Tomorrow: I Wish I Could Believe…God Show Me That You Exist

The Serenity Prayer

This well known prayer written by Reinhold Niebuhr (1892-1971) is one of my favourites. It has been on my mind all day and I’m thinking someone may need it now.

God grant me the serenity to accept the things I cannot change, the courage to change the things I can, and the wisdom to know the difference. Amen.

Tomorrow I will post one of R.W. Trine’s prayers.

Soul vs Ego – Round Two

I’m not sure of the winner of this round as both soul and ego had a hand in this post.

Here is a snippet from an email I received yesterday from a good friend. The message touched my soul, but because it pertains to my book, MY PRECIOUS LIFE, it also touches my ego.

….I just finished your fabulous book. I should have been getting ready to go out but couldn’t put the book down. I won’t get into how much it touched my life but it made me laugh and cry and truly closer to God. I love you for your courage to write and share it with all of us and am blessed to have you for my friend….

See my dilemma? Soul? Ego? You be the referee. I’m down for the count!

Grieve Not for Me

Back in 1981 a husband and wife were hurriedly putting the finishing touches on their life’s affairs. She had just been diagnosed with a brain tumor, and had days to live. He was devastated, but intent on carrying out his wife’s last wishes. I was in the middle of typing month-end financial statements when the following poem imploded my mind. I replaced the columnar paper with fresh, white, 8 1/2 by 11, and filled the page with the words that that brave woman inspired.


Grieve not for me though I am gone

For I am with you still.

God grant you strength to carry on

And understand His will.

A soft tear shed from time to time

Will ease your sorrowed mind,

But live your life as fully

As you helped me live mine.

Time will heal the hurting heart,

Faith will see you through;

There’s still a life for you to live,

With courage I leave you.

Remember me with thoughts of peace,

Live each day with your heart;

Grieve not for me for though I’m gone…

We’re never far apart.


The untimely and tragic death of Robin Williams triggered the memory of this poem. May it bring comfort to someone now as it did to that bereaved husband in 1981.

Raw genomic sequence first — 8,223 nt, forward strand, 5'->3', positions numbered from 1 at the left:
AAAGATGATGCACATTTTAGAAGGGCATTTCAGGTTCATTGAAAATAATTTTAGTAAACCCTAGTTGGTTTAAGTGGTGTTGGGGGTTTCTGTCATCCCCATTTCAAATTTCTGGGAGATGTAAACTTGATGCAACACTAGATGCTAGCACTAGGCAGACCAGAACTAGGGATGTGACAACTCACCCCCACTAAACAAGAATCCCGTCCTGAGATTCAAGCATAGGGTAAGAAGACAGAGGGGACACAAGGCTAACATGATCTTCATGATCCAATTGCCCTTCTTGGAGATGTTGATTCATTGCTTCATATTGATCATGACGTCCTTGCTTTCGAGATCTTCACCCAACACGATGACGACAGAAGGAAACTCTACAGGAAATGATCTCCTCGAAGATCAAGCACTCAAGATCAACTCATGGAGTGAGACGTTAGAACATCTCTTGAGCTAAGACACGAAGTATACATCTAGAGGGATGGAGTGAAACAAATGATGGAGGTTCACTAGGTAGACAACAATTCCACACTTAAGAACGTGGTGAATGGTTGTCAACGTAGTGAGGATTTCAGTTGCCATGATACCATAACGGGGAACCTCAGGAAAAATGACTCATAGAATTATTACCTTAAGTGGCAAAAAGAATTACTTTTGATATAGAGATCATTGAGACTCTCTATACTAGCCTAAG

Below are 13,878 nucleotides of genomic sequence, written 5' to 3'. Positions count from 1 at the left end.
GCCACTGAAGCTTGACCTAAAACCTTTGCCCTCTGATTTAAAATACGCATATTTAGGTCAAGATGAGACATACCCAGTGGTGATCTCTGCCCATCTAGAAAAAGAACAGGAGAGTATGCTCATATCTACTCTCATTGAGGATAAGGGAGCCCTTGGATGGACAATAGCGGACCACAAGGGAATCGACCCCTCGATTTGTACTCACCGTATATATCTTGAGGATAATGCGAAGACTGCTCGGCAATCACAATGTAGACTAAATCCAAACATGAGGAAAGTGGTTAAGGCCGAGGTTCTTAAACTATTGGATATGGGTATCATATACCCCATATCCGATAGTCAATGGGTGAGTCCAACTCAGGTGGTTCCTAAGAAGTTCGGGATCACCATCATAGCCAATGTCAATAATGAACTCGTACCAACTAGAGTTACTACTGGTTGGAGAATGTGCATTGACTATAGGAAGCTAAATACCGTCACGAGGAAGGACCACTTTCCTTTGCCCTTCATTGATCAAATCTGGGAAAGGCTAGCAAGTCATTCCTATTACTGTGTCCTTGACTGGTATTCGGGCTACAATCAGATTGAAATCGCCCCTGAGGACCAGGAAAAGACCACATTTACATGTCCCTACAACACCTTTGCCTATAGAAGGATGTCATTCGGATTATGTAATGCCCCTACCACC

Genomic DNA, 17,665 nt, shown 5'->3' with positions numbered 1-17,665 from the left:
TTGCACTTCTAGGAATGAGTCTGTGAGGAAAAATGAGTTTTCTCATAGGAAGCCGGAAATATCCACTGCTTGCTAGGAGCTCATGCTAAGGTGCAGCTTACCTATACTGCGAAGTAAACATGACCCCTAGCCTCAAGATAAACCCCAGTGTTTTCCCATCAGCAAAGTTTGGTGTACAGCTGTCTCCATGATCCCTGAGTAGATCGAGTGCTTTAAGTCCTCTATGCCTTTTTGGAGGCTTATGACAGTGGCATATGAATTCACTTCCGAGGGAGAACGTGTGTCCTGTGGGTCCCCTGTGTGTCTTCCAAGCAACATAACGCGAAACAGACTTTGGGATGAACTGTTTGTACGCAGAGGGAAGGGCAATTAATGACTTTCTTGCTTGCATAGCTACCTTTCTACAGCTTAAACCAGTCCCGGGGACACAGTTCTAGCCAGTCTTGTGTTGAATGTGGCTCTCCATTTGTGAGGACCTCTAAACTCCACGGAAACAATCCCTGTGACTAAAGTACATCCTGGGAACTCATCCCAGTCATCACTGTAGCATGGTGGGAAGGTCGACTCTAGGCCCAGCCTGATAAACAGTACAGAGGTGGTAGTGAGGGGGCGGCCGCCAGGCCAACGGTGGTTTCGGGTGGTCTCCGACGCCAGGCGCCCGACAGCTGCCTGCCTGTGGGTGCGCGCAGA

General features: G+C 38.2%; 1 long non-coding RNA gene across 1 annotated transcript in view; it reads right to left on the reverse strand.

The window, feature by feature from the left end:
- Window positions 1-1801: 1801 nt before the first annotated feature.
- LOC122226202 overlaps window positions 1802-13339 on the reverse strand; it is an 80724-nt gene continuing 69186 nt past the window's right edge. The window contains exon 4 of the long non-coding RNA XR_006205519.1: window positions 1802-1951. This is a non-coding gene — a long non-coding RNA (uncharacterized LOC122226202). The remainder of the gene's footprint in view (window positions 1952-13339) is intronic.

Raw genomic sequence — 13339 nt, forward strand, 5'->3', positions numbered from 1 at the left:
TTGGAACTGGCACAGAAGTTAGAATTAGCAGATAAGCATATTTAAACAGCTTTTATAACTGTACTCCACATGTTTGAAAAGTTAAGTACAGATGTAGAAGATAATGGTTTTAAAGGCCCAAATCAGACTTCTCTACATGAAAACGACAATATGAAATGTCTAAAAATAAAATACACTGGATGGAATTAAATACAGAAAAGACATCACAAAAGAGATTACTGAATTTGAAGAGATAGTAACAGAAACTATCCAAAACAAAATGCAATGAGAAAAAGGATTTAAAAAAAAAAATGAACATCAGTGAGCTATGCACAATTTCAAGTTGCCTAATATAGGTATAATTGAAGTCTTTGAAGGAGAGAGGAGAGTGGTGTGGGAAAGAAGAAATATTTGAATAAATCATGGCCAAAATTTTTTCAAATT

Rags to Riches

Tony Bennet’s 1953 hit, “Rags to Riches” has been resounding in my mind all morning, and made me realize that it is not only a pauper to prince, magical, monetary makeover, but a spiritual one as well; not a romantic romance about to make poor old Tony feel like a king.

No, when I thought about the implications of rags to riches, it reminded me of those of us who suffer from spiritual poverty; of not knowing the meaning of real love. I mean REAL love. The kind of love that 1 Corinthians 13:4-8 talks about, “Love is patient, love is kind. It does not envy, it does not boast, it is not proud. It is not rude, it is not self-seeking, it is not easily angered, it keeps no record of wrongs. Love does not delight in evil but rejoices with the truth. It always protects, always trusts, always hopes, always perseveres. Love never fails.”

Ah, but it sometimes does. Sometimes our love is not always patient or kind. Sometimes our love does envy and is even rude. Sometimes it is self-seeking and easily angered. And it definitely sometimes keeps records of wrongs. Yes, sometimes love fails.

And that is the poverty part.  We are never so poor as when we withdraw our love from our spiritual bank account and leave it with a next to zero balance. Oh, sure, there’s enough left to cover the love necessities, but the surplus can definitely be withdrawn. So we think. But life doesn’t work that way. If we want to keep our spiritual self healthy, which is necessary to keep the rest of life in balance, then we must replace the love that has been withdrawn. It may be difficult to do. It may take looking within to replace that withdrawal. It may take a radical act of courage to put back what was taken out. But if we want our lives to reflect “Rags to Riches” and not vice versa, then why don’t we go ahead and make a healthy re-deposit of love?

Why don’t we all sing that “Rags to Riches song?

“I know I’d go from rags to riches, if you would only say you care…”

(Apologies to all the “youngsters” out there…I’m reaching way back!)